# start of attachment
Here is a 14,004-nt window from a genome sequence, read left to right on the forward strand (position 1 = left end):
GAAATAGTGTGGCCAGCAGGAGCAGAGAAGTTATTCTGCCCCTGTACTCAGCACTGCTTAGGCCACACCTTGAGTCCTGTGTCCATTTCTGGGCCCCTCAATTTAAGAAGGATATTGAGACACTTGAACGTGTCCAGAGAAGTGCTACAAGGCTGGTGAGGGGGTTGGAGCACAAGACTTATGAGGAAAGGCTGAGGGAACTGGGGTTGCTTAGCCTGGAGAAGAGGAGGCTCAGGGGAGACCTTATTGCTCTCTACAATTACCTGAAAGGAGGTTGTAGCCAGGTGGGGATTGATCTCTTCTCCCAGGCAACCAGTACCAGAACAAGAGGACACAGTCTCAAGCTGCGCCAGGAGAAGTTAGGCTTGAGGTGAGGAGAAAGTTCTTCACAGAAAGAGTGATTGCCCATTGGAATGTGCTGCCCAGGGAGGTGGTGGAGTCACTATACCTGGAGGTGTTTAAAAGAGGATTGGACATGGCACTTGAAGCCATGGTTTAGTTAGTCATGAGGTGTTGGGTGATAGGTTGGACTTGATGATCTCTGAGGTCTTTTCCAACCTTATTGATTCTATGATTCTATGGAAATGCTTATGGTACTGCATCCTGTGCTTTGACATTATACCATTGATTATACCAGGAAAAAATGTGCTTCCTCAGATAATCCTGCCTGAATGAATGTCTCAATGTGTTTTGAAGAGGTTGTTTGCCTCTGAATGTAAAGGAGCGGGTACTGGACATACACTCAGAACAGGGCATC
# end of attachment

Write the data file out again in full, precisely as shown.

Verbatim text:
Here is a 14,004-nt window from a genome sequence, read left to right on the forward strand (position 1 = left end):
GAAATAGTGTGGCCAGCAGGAGCAGAGAAGTTATTCTGCCCCTGTACTCAGCACTGCTTAGGCCACACCTTGAGTCCTGTGTCCATTTCTGGGCCCCTCAATTTAAGAAGGATATTGAGACACTTGAACGTGTCCAGAGAAGTGCTACAAGGCTGGTGAGGGGGTTGGAGCACAAGACTTATGAGGAAAGGCTGAGGGAACTGGGGTTGCTTAGCCTGGAGAAGAGGAGGCTCAGGGGAGACCTTATTGCTCTCTACAATTACCTGAAAGGAGGTTGTAGCCAGGTGGGGATTGATCTCTTCTCCCAGGCAACCAGTACCAGAACAAGAGGACACAGTCTCAAGCTGCGCCAGGAGAAGTTAGGCTTGAGGTGAGGAGAAAGTTCTTCACAGAAAGAGTGATTGCCCATTGGAATGTGCTGCCCAGGGAGGTGGTGGAGTCACTATACCTGGAGGTGTTTAAAAGAGGATTGGACATGGCACTTGAAGCCATGGTTTAGTTAGTCATGAGGTGTTGGGTGATAGGTTGGACTTGATGATCTCTGAGGTCTTTTCCAACCTTATTGATTCTATGATTCTATGGAAATGCTTATGGTACTGCATCCTGTGCTTTGACATTATACCATTGATTATACCAGGAAAAAATGTGCTTCCTCAGATAATCCTGCCTGAATGAATGTCTCAATGTGTTTTGAAGAGGTTGTTTGCCTCTGAATGTAAAGGAGCGGGTACTGGACATACACTCAGAACAGGGCATC